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State has apparent dip in violent crime

Albuquerque police respond to a shooting near Bianchetti Park, near Chelwood and Lomas NE, in 2019. Crime rates in New Mexico remain higher than the national average. (Adolphe Pierre-Louis/Journal)

Copyright © 2020 Albuquerque Journal

Last year, for the first time in several years, both violent crime and property crime appeared to dip in New Mexico, according to a recently released report from the FBI.

However, the data is misleading, because Albuquerque’s property crime data is not included in the statewide tally and because other jurisdictions – including Bernalillo County, Doña Ana County and eight other counties and a few cities – are not included in the 2019 report.

In any case, crime rates in New Mexico remain much higher than the national average.

The FBI’s annual “Crime in the United States” report, released every fall, collects crime data from law enforcement agencies across the country and provides several tables with data on specific counties, cities and states.

In 2019, property crime in Albuquerque was not included in a table of New Mexico cities because the Albuquerque Police Department had overreported burglaries.

Gilbert Gallegos, a spokesman for APD, said the problem arose due to a rule change regarding apartments and storage sheds. APD had reported more than 80 burglaries, accounting for break-ins at each storage unit across three facilities, but it should have counted each facility that was broken into, not each unit, Gallegos said. He said that the department has since amended the data but that it was not included in the data Albuquerque provided for the annual report.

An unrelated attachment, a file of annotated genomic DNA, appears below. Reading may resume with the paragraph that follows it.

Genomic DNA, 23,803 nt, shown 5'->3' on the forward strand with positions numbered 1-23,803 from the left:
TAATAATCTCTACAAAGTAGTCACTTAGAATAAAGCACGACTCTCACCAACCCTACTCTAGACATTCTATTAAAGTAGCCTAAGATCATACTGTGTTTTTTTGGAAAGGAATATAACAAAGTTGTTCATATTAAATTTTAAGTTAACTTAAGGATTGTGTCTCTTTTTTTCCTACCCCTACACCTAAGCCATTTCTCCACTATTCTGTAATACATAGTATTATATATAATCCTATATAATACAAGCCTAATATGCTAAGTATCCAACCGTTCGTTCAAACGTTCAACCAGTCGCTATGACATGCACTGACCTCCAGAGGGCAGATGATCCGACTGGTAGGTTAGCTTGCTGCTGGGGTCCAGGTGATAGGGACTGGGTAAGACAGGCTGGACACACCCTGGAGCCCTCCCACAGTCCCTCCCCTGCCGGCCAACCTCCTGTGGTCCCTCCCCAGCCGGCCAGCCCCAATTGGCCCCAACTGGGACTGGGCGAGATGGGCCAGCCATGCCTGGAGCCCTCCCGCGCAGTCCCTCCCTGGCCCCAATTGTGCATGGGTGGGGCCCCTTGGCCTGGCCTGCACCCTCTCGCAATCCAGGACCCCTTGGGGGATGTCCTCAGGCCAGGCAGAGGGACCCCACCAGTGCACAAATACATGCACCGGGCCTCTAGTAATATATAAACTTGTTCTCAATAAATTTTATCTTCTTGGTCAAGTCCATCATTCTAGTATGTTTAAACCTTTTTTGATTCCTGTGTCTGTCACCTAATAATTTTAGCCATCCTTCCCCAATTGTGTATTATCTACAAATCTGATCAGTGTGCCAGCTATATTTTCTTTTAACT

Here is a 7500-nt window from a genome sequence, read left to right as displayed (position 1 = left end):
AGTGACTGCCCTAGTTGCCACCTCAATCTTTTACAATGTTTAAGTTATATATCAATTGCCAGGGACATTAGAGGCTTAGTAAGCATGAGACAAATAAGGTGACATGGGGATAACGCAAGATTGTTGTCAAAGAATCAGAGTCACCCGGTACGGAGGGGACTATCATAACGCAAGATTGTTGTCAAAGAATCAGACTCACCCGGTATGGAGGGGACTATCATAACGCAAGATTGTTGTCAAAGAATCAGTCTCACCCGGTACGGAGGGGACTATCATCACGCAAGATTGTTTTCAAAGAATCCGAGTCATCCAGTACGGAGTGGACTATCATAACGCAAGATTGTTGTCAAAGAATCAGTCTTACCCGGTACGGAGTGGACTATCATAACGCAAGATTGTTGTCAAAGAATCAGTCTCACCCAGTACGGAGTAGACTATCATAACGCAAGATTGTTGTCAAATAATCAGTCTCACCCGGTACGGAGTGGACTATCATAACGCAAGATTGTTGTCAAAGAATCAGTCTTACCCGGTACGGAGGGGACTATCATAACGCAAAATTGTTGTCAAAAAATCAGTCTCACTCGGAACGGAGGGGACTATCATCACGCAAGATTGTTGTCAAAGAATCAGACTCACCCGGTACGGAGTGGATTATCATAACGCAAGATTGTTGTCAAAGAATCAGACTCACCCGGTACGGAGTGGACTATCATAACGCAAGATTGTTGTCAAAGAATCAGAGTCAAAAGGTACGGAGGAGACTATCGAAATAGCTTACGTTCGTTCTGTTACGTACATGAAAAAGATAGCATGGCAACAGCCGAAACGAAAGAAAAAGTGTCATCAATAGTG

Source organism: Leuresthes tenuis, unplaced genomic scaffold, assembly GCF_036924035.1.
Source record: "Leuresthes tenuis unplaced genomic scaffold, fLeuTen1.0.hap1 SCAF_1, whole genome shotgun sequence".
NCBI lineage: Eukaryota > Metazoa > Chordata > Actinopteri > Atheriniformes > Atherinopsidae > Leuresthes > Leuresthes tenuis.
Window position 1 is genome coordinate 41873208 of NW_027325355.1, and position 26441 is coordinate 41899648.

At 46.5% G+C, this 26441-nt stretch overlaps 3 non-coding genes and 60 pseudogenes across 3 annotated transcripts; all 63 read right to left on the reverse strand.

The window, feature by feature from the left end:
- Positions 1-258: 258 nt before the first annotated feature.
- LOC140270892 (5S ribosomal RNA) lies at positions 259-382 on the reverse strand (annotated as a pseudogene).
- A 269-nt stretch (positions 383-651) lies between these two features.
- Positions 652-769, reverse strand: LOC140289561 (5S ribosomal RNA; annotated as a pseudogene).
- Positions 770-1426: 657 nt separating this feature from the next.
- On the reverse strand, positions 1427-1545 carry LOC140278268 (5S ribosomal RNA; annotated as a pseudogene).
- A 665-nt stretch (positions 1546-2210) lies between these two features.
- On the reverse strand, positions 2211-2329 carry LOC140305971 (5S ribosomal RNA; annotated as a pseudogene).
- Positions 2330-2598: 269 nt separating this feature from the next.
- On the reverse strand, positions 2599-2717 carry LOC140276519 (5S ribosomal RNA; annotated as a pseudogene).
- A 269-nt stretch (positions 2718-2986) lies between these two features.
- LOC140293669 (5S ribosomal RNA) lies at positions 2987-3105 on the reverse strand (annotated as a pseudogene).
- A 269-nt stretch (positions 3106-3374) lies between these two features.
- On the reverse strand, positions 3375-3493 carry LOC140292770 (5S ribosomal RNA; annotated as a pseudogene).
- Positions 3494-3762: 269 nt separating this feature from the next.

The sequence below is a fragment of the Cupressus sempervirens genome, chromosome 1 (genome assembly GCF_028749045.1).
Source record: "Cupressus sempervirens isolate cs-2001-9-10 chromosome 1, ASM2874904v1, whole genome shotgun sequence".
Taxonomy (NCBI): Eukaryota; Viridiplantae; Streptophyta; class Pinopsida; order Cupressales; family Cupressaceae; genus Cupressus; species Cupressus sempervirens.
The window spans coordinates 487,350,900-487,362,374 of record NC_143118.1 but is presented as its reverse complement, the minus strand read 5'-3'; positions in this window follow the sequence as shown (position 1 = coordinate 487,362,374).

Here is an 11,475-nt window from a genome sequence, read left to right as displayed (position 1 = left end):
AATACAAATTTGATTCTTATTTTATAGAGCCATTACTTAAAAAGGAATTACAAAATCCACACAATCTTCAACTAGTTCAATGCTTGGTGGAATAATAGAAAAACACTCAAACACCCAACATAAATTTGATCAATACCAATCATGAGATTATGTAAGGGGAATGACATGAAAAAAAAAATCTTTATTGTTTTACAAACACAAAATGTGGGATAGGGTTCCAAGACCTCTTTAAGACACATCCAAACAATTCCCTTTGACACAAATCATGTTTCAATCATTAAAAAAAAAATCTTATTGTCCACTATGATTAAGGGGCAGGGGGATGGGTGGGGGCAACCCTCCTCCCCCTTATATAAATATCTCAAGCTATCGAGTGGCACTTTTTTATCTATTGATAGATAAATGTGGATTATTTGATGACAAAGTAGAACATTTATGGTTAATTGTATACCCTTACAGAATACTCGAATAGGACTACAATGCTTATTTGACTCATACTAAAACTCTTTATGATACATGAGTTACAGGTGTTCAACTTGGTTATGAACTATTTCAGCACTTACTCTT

As for the other jurisdictions, an FBI spokesman said, “The data submitted to the FBI for the agency was not 12 months complete at the publication deadline.”

A spokeswoman for the Bernalillo County Sheriff’s Office said the agency switched to the format required by the FBI – the National Incident Based Reporting System – and has been sending in monthly totals since January 2020.

However, spokeswoman Jayme Fuller said that the deadline for the data to be included in the Crime in the United States report was March 16 and that the FBI’s NIBRS team didn’t notify the BCSO’s contact with the FBI that the Sheriff’s Office passed the certification until May.

“At that time, the deadline had passed and the tables had already been built for publication,” Fuller wrote in an email. “Any data that is received after the deadline is updated in their Masterfiles, but does not appear in their online publication release.”

Asked whether it was correct to say that it was unknown whether crime actually decreased from 2018 to 2019 because some jurisdictions were not reported or fully reported, a spokesman for the New Mexico Department of Public Safety said, “That would be a fair statement.”

Murder rate up

The data in the Crime in the United States Report shows that across the state, the violent crime rate was 2.7% lower last year – 832.2 crimes per 100,000 in 2019, compared to 856.6 crimes per 100,000 in 2018 – and the property crime rate was 8.9% lower – 3112.7 crimes per 100,000 in 2019 compared with 3,419.7 crimes per 100,000 in 2018.